where you got it from how long you have had it what you use it for and explain why it is important to you. 

  • You will have to talk about the topic for 1 to 2 minutes. 
  • You have one minute to think about what you’re going to say. 
  • You can make some notes to help you if you wish. 

Rounding off questions 

  • Is it valuable in terms of money? 
  • Would it be easy to replace? 

This could be a physical object, a memento with sentimental value, or an abstract noun such as health, happiness etc 

Image result for possessions

For my Vietnamese students:

How different is Vietnam from other Southeast Asian countries?

What do you think Vietnam will be like 50 years from now?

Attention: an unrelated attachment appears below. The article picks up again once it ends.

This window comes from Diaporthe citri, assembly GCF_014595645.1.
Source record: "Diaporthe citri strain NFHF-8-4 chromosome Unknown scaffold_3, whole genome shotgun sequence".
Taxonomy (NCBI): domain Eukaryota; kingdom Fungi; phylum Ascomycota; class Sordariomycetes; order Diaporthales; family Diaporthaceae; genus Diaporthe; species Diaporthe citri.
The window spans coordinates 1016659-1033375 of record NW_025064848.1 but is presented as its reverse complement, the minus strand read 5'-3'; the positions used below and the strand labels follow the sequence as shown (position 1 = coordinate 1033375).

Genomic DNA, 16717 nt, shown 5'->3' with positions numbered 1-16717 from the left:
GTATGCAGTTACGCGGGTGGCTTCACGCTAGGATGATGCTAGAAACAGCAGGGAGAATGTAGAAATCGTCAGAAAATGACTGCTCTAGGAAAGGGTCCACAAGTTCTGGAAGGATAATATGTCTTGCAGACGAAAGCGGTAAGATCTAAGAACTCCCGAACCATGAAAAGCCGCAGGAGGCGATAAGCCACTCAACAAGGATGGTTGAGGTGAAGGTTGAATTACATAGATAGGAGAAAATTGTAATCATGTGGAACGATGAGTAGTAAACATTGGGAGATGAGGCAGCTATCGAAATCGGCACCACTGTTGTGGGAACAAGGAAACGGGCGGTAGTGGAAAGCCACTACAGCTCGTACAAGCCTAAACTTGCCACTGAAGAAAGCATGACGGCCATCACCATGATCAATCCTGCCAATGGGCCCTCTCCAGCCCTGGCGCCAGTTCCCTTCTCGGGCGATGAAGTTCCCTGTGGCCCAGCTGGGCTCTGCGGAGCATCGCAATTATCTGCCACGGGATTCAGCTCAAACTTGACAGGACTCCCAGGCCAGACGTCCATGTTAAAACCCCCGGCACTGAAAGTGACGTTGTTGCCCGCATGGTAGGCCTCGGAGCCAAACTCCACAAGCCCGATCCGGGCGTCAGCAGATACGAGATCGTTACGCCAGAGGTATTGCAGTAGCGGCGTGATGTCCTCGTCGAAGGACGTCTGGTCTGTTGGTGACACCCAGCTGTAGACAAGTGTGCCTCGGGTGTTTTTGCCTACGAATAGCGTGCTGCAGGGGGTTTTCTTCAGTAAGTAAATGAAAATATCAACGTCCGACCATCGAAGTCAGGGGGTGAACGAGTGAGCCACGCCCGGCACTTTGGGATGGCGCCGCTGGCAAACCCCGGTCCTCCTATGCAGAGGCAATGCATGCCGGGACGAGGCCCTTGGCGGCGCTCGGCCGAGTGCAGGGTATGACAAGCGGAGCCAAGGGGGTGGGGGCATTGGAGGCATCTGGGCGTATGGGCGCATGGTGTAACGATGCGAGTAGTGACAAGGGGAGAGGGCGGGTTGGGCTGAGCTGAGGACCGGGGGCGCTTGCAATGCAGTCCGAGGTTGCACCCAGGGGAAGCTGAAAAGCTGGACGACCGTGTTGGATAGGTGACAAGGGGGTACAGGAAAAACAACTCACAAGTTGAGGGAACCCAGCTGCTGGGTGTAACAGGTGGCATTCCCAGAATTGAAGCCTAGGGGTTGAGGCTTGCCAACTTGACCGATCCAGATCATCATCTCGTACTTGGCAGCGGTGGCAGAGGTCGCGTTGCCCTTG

What do you think Vietnam’s neighbours think of you ?

Image result for vietnam future
The future of Vietnam ?

Vocabulary booster

You have to use these words:

obviously / consequently / notwithstanding / therefore / speculate

We can only (guess) on what will happen in the future

The student did no work __________ he failed the exam.

It rained several days. That fact ____________ (despite), we still had a good holiday.

If you visit Canada in winter, _________ (of course) you will need jumpers, coats and gloves.

Expressions:

cultural differences / one can only imagine / putting myself in their shoes

There are many _____________________ for Asian students who go to study in the USA.

It can be hard learning English. Many students have to work all day. I try ___________________ and seeing what I can do to make the lessons more interesting.

Being a celebratory isn’t always fun; always having your photo taken. ___________________ what it must be like.

Try using these expressions:

There is so much work, I just can’t take it anymore !

A plague on both your houses ! (from ‘Romeo & Juliet’, Shakespeare)